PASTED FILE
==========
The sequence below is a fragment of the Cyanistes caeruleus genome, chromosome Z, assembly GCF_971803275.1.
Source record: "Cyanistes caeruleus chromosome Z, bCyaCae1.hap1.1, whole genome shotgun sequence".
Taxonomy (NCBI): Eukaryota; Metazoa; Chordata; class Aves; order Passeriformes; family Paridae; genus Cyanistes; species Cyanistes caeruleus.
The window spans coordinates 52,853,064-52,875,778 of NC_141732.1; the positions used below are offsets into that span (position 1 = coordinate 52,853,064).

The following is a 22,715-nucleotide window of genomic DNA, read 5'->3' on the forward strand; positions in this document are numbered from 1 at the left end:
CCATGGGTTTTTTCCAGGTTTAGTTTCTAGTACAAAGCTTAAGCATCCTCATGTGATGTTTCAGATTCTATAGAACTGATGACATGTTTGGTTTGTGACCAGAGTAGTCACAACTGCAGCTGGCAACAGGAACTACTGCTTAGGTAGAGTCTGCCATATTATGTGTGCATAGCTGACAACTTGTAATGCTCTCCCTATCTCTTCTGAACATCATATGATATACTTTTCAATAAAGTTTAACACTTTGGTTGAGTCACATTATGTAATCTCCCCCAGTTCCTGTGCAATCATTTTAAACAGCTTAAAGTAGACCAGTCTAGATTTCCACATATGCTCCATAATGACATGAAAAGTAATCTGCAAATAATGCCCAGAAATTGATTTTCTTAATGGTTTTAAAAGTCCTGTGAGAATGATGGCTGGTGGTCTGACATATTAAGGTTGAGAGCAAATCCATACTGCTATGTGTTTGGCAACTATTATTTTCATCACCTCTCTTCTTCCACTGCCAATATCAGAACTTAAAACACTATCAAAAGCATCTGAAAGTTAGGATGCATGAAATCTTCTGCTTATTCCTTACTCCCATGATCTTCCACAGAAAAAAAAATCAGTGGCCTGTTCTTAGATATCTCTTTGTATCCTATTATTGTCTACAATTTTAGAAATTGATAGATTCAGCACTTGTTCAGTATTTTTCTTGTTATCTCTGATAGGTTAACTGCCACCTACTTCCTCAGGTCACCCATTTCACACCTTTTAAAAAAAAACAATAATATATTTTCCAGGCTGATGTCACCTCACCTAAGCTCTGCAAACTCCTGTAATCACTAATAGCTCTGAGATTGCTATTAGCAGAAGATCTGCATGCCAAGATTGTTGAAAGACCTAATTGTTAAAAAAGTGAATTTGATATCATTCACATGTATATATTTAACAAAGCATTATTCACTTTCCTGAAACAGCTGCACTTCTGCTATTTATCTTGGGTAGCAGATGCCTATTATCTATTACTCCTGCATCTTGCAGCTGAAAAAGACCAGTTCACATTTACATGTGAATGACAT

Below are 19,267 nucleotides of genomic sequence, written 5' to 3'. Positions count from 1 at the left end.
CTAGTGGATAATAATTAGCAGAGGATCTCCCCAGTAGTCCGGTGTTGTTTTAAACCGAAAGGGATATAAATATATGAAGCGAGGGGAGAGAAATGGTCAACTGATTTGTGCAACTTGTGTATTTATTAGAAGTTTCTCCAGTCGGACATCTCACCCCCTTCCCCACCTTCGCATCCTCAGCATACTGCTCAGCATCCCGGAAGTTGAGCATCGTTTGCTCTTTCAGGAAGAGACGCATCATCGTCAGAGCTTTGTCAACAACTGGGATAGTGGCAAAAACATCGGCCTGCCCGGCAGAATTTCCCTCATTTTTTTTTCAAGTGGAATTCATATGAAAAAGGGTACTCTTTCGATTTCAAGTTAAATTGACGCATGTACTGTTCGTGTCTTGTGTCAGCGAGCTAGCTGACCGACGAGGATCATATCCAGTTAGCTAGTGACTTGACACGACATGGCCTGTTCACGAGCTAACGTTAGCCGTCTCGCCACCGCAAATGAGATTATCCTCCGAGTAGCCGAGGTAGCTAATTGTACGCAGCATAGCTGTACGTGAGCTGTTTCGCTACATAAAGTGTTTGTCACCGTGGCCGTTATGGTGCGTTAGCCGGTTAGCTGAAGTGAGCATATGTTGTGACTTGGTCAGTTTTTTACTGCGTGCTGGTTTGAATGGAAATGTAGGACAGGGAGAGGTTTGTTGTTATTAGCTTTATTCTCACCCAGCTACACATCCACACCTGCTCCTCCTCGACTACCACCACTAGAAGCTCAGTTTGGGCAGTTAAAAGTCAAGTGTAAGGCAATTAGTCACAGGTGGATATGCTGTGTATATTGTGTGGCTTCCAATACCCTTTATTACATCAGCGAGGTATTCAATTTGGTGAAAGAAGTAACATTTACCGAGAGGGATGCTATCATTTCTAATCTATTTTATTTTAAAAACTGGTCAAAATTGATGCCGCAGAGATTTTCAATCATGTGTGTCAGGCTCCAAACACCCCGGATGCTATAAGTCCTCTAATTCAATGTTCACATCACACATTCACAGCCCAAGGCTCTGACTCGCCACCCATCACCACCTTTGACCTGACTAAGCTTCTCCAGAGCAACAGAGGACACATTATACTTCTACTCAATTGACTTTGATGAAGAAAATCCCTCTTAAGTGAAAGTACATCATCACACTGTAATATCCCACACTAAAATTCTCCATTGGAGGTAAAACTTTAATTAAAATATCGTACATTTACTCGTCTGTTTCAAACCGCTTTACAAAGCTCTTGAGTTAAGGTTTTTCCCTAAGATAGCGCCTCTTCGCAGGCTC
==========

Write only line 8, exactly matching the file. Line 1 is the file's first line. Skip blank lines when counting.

CTAGTGGATAATAATTAGCAGAGGATCTCCCCAGTAGTCCGGTGTTGTTTTAAACCGAAAGGGATATAAATATATGAAGCGAGGGGAGAGAAATGGTCAACTGATTTGTGCAACTTGTGTATTTATTAGAAGTTTCTCCAGTCGGACATCTCACCCCCTTCCCCACCTTCGCATCCTCAGCATACTGCTCAGCATCCCGGAAGTTGAGCATCGTTTGCTCTTTCAGGAAGAGACGCATCATCGTCAGAGCTTTGTCAACAACTGGGATAGTGGCAAAAACATCGGCCTGCCCGGCAGAATTTCCCTCATTTTTTTTTCAAGTGGAATTCATATGAAAAAGGGTACTCTTTCGATTTCAAGTTAAATTGACGCATGTACTGTTCGTGTCTTGTGTCAGCGAGCTAGCTGACCGACGAGGATCATATCCAGTTAGCTAGTGACTTGACACGACATGGCCTGTTCACGAGCTAACGTTAGCCGTCTCGCCACCGCAAATGAGATTATCCTCCGAGTAGCCGAGGTAGCTAATTGTACGCAGCATAGCTGTACGTGAGCTGTTTCGCTACATAAAGTGTTTGTCACCGTGGCCGTTATGGTGCGTTAGCCGGTTAGCTGAAGTGAGCATATGTTGTGACTTGGTCAGTTTTTTACTGCGTGCTGGTTTGAATGGAAATGTAGGACAGGGAGAGGTTTGTTGTTATTAGCTTTATTCTCACCCAGCTACACATCCACACCTGCTCCTCCTCGACTACCACCACTAGAAGCTCAGTTTGGGCAGTTAAAAGTCAAGTGTAAGGCAATTAGTCACAGGTGGATATGCTGTGTATATTGTGTGGCTTCCAATACCCTTTATTACATCAGCGAGGTATTCAATTTGGTGAAAGAAGTAACATTTACCGAGAGGGATGCTATCATTTCTAATCTATTTTATTTTAAAAACTGGTCAAAATTGATGCCGCAGAGATTTTCAATCATGTGTGTCAGGCTCCAAACACCCCGGATGCTATAAGTCCTCTAATTCAATGTTCACATCACACATTCACAGCCCAAGGCTCTGACTCGCCACCCATCACCACCTTTGACCTGACTAAGCTTCTCCAGAGCAACAGAGGACACATTATACTTCTACTCAATTGACTTTGATGAAGAAAATCCCTCTTAAGTGAAAGTACATCATCACACTGTAATATCCCACACTAAAATTCTCCATTGGAGGTAAAACTTTAATTAAAATATCGTACATTTACTCGTCTGTTTCAAACCGCTTTACAAAGCTCTTGAGTTAAGGTTTTTCCCTAAGATAGCGCCTCTTCGCAGGCTC